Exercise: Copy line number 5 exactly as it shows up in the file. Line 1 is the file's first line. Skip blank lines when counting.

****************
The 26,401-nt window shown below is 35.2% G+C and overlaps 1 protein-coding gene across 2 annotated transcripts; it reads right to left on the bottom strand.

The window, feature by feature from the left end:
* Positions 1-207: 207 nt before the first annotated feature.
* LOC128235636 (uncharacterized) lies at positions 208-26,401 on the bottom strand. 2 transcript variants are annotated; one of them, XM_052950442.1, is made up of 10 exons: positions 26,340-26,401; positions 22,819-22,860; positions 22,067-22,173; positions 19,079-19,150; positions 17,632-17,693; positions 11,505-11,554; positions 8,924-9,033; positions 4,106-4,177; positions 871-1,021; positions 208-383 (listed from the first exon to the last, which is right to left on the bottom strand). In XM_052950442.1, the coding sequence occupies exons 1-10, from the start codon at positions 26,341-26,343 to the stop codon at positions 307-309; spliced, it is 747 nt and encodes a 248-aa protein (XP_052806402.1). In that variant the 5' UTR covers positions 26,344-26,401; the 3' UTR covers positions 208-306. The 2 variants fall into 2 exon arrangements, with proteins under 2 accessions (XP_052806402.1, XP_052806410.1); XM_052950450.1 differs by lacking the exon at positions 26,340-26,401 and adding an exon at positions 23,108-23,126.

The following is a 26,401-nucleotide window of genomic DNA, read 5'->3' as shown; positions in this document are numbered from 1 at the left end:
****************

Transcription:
The following is a 26,401-nucleotide window of genomic DNA, read 5'->3' as shown; positions in this document are numbered from 1 at the left end: